One of the great sacrifices of adulthood is giving up shyness. Even if it’s been a defining characteristic since childhood, a constant companion through early life, at a certain point it is a luxury we cannot afford. So far as the world is concerned, we are all outgoing, delighted to be here, happy to see you. We can’t run away when we get to the door.
There are moments that change our lives. Sometimes big, conscious decisions, other times a word, a missed train, the last five minutes of a party. I can only remember one such, consciously. It was reading a quote by Penelope Keith: “Shyness is just egoism out of its depth.”
Introversion is real, of course. For many people, shyness—or its cousin, social anxiety—feels like anything but a luxury, and renders a host of situations challenging. What’s more, it feels less like egotism than a total subjugation of self. I’ll admit it: I still feel a clutch of panic before walking into a room of people, and I remember fondly hiding behind a book, finding a corner, hearing my mother tell people I was shy. But for some reason, the unequivocal harshness of that quote was what I needed. Okay, I thought, it’s you or other people. No one is looking at you; to think they are is the worst form of solipsism. Taking the option away was what I needed.
Because the problem is, when you are a grown-up—especially if you look halfway normal and have at least a few friends and aren’t visibly weeping or shaking—people don’t look at you sitting by yourself and think, She’s shy. They will, perhaps, attribute to you all the power you give them. In short, they will merely think you aloof. And this does not become less true as life goes on, even if yours is what Jane Austen termed “a mind which had seldom known a pause in its alarms or embarrassments.”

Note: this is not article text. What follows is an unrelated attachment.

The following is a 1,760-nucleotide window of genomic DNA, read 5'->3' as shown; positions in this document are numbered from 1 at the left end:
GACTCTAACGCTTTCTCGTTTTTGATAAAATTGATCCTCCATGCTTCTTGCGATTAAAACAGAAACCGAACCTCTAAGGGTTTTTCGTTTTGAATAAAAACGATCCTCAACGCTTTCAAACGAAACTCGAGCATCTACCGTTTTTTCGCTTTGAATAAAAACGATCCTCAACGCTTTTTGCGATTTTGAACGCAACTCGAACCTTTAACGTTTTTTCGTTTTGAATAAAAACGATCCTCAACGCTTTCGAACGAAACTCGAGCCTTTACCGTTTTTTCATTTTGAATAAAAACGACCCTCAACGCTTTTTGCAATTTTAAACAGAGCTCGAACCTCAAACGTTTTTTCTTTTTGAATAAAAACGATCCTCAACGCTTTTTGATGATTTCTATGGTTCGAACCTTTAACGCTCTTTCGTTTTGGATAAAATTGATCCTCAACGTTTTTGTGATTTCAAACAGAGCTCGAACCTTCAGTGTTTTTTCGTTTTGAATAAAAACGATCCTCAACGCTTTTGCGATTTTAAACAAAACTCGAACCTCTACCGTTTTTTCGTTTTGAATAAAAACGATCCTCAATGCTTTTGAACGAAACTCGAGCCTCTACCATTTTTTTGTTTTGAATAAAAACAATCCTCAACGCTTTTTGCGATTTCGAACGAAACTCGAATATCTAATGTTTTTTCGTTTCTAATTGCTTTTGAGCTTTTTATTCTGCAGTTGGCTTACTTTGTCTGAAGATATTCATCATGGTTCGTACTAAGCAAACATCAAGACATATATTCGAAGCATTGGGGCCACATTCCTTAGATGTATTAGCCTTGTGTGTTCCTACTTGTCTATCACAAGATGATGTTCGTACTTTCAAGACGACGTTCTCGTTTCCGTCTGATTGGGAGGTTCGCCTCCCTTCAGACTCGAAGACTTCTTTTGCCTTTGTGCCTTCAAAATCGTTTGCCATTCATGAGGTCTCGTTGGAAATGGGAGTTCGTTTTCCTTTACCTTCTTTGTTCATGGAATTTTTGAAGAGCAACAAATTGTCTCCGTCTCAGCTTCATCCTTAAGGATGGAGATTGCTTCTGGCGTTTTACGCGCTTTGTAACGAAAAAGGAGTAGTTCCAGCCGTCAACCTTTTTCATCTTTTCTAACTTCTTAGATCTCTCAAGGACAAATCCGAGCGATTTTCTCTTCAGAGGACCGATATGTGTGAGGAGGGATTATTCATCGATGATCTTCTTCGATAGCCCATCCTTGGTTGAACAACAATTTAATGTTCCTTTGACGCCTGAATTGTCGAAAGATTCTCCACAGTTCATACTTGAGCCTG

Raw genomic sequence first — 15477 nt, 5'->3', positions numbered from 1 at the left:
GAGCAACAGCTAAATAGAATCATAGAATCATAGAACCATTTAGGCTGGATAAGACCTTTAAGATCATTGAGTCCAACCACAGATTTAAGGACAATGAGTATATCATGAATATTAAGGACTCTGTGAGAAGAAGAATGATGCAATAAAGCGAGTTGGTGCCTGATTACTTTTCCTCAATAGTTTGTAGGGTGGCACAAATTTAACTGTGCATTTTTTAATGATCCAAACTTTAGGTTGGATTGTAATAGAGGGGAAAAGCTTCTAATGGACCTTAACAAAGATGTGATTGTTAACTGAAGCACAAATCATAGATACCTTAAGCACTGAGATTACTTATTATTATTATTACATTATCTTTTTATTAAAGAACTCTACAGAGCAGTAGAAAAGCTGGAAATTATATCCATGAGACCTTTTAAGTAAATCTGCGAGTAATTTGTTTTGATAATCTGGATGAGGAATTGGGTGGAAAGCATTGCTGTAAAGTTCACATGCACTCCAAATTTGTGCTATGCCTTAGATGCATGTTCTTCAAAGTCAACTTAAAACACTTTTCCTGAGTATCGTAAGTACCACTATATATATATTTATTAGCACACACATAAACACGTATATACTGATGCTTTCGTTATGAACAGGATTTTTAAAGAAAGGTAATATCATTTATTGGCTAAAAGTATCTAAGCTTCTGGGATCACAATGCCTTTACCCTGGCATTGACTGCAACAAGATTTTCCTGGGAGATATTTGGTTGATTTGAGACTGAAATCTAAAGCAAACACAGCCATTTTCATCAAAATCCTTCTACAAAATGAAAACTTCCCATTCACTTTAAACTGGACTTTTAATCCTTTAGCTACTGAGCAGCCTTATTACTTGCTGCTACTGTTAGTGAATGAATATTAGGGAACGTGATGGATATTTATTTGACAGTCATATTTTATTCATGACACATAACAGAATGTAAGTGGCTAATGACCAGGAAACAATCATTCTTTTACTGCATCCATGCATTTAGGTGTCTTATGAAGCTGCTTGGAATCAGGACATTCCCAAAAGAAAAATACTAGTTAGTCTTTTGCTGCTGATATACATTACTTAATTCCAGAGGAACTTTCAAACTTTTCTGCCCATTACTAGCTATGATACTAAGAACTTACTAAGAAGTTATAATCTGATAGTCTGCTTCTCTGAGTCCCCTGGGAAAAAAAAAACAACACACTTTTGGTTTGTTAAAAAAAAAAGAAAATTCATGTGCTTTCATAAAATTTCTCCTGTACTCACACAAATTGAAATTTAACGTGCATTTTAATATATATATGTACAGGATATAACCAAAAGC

“Everyone’s shy,” my dad used to tell me, when I didn’t want to go to a birthday party or meet dinner guests before going to bed. “We just don’t give into it.” At the time I thought this was silly; after all, the world looked to be full of people going about the business of socializing with none of the agony I felt. It seemed like one of those myths about adulthood, like that you lose your taste for sweets.
And now, as a grown-up, I find I don’t much care for chocolate or ice cream, and I go places I don’t want to, and there is a strange power in that, too. I don’t want people to take that Keith quote to heart the way I did; I would hope you are kind to yourself. If you need ballast of that kind, look not for abuse but commiseration. Here is what Stevie Smith wrote:
Into the dark night
Resignedly I go,
I am not so afraid of the dark night
As the friends I do not know,
I do not fear the night above
As I fear the friends below.
And here is Shy Guy:
Sadie Stein is contributing editor of The Paris Review, and the Daily’s correspondent.